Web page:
Milestone: Researchers restore the “body shield”
The nervous system controls the immune system and a spinal cord injury considerably lowers its power. Patients with a spinal cord injury are therefore more likely to catch an infection, almost half of them will contract a lung infection (pneumonia), and as a result will recover less than they could have. Preventing the lowering of the immune system will therefore reduce the number of infections, the number of early death and result in a substantial gain of function. Despite its clinical relevance, the underlying mechanisms on how a spinal cord injury triggers a systemic immune paralysis remained elusive.
Wings for Life supported an international and interdisciplinary collaboration of several scientists and institutions led by Jan Schwab helping to understand and revert the immune paralysis after spinal cord injury. The results of this massive endeavor will be published in Nature Neuroscience.
Interplay from the nervous system and the immune system
The autonomic nervous system is a control system that acts mostly unconsciously, it regulates functions of the blood vessels and glands and thus influences the function of internal organs. The autonomic nervous system has two branches: the sympathetic system and the parasympathetic system that innervate each internal organ. One of these organs is the adrenal gland, an endocrine organ located above the kidneys that produces a variety of hormones and regulates the activity of the immune system.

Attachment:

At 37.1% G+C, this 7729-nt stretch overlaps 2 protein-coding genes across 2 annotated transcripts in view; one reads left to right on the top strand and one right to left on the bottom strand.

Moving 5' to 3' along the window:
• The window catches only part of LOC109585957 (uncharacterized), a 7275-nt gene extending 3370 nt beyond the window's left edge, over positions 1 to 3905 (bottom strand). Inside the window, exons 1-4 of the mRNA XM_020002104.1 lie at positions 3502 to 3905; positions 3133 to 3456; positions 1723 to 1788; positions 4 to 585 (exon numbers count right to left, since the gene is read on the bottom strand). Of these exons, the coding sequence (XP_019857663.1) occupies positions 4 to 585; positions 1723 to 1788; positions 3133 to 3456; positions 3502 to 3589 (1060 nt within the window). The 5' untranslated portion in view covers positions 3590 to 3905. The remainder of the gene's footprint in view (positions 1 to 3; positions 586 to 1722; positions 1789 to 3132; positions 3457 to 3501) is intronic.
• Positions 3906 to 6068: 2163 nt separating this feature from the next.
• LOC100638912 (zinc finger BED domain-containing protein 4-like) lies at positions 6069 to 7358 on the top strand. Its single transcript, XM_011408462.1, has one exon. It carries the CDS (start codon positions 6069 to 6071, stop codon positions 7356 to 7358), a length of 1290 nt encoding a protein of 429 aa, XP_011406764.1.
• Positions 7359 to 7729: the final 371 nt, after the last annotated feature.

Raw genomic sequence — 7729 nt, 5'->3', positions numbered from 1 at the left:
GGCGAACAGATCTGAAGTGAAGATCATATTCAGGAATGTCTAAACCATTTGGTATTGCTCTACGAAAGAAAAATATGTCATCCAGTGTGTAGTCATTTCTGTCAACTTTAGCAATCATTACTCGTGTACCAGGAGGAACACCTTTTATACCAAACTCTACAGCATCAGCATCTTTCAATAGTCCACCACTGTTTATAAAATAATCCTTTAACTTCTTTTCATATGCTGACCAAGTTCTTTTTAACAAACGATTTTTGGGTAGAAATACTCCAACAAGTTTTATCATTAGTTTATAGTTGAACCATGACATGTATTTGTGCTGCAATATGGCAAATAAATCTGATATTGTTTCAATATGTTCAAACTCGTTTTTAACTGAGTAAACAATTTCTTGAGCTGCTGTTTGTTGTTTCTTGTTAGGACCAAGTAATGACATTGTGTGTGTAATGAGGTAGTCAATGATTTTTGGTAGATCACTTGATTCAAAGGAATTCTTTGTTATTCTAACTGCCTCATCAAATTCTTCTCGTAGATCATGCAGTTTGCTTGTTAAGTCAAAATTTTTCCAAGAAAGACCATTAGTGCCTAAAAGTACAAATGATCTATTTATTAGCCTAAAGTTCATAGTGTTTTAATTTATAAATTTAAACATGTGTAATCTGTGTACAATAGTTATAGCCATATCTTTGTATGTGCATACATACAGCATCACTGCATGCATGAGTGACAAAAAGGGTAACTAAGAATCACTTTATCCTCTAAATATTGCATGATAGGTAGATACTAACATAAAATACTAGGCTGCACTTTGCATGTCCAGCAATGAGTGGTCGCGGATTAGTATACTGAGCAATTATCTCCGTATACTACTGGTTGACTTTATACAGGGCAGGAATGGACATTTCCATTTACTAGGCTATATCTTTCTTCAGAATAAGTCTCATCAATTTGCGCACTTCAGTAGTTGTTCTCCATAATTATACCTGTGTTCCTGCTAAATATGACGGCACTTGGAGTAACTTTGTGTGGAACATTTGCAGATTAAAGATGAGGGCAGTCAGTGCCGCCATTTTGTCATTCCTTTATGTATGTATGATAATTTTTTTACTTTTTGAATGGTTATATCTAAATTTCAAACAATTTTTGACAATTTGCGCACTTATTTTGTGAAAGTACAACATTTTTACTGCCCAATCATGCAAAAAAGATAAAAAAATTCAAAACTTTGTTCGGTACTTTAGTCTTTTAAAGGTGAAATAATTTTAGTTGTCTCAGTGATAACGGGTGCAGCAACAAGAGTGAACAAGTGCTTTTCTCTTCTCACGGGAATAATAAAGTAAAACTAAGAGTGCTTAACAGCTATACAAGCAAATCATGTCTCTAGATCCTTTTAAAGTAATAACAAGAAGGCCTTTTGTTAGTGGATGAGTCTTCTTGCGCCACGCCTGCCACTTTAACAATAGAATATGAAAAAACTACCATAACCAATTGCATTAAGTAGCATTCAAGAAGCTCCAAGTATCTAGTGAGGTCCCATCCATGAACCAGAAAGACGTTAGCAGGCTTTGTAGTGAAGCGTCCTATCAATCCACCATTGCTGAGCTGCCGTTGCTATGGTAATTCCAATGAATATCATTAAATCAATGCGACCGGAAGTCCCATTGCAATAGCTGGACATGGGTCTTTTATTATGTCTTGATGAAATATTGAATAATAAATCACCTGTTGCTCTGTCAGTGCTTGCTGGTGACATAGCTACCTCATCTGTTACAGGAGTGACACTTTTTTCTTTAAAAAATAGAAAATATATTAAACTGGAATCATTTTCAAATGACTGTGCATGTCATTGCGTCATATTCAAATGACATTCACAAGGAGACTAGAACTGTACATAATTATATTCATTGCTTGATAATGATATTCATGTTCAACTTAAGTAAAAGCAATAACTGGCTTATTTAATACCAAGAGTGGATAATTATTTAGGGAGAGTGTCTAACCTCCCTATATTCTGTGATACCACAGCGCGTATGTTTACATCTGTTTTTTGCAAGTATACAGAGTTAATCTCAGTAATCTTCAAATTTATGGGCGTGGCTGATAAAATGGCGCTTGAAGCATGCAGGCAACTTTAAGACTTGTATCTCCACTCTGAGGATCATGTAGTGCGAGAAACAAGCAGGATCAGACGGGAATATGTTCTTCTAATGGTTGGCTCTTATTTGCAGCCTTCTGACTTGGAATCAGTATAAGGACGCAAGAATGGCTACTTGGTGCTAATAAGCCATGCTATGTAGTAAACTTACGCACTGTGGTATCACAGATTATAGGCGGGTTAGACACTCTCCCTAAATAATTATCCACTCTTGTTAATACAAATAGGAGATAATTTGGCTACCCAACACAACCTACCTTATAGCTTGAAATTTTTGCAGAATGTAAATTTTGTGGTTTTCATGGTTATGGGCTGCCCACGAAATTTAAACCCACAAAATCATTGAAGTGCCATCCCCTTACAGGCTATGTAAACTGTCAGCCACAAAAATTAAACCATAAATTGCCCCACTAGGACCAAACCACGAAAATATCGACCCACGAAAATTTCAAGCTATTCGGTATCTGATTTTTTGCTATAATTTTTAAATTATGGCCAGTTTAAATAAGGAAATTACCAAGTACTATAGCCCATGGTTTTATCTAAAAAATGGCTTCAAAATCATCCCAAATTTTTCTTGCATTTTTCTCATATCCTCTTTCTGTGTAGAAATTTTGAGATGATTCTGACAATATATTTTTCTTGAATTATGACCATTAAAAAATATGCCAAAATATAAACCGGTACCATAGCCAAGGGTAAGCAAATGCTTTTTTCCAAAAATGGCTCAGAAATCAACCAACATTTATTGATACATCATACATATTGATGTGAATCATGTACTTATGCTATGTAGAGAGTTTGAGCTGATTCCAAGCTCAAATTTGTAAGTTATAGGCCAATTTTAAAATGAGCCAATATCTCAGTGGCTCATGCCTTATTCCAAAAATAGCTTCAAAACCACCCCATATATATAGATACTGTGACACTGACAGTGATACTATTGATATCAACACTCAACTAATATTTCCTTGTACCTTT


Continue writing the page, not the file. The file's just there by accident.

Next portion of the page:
The immune paralysis and the adrenal gland
A spinal cord injury disconnects the brain from the part of the spinal cord below the injury affecting also the sympathetic nervous system. Consequently, the regulation normally coming from the brain is totally lost or skewed. The team of scientists found this loss of control is the very mechanism that drives the immune paralysis seen after a spinal cord injury in an upper thoracic level.
The uncontrolled sympathetic activity leads to a dysregulation of the adrenal gland, which results in a severe imbalance of the hormones it secretes. This imbalance totally disrupts the activity of the immune system.
In this project the researchers severed all connections between the sympathetic nerve system and the gland, thus the gland worked without any influence of the sympathetic system. This restored the hormone levels to a nearly physiological level and resulted in relieving the immune paralysis and prevention of any lung infection.
These results open new directions and alternatives to the classic antibiotic treatment, which can be ineffective and can lead to antibiotic resistance. This project challenges the current understanding and offers a novel potential therapeutic strategy for preventing infections in patients after spinal cord injury.
Source: “Spinal cord injury-induced immunodeficiency is mediated by a sympathetic-neuroendocrine adrenal reflex”. Prüss H, Tedeschi A, Thiriot A, Lynch L, Loughhead SM, Stutte S, Mazo IB, Kopp MA, Brommer B, Blex C, Geurtz LC, Liebscher T, Niedeggen A, Dirnagl U, Bradke F, Volz MS, DeVivo MJ, Chen Y, Andrian UH, Schwab JM. Nature Neuroscience, September, 2017.